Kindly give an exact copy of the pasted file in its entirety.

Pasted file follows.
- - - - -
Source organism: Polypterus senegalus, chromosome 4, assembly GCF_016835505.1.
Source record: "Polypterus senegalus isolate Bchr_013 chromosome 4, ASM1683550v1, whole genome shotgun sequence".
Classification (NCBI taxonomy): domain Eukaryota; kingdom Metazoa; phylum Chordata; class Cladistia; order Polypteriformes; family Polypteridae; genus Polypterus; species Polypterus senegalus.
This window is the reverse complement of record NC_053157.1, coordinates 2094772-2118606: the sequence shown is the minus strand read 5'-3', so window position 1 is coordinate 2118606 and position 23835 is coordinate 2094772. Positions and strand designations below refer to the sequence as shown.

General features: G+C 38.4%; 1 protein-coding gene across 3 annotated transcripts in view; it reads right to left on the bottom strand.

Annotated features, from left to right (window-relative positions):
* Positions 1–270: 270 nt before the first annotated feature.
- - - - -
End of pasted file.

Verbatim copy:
Source organism: Polypterus senegalus, chromosome 4, assembly GCF_016835505.1.
Source record: "Polypterus senegalus isolate Bchr_013 chromosome 4, ASM1683550v1, whole genome shotgun sequence".
Classification (NCBI taxonomy): domain Eukaryota; kingdom Metazoa; phylum Chordata; class Cladistia; order Polypteriformes; family Polypteridae; genus Polypterus; species Polypterus senegalus.
This window is the reverse complement of record NC_053157.1, coordinates 2094772-2118606: the sequence shown is the minus strand read 5'-3', so window position 1 is coordinate 2118606 and position 23835 is coordinate 2094772. Positions and strand designations below refer to the sequence as shown.

General features: G+C 38.4%; 1 protein-coding gene across 3 annotated transcripts in view; it reads right to left on the bottom strand.

Annotated features, from left to right (window-relative positions):
* Positions 1–270: 270 nt before the first annotated feature.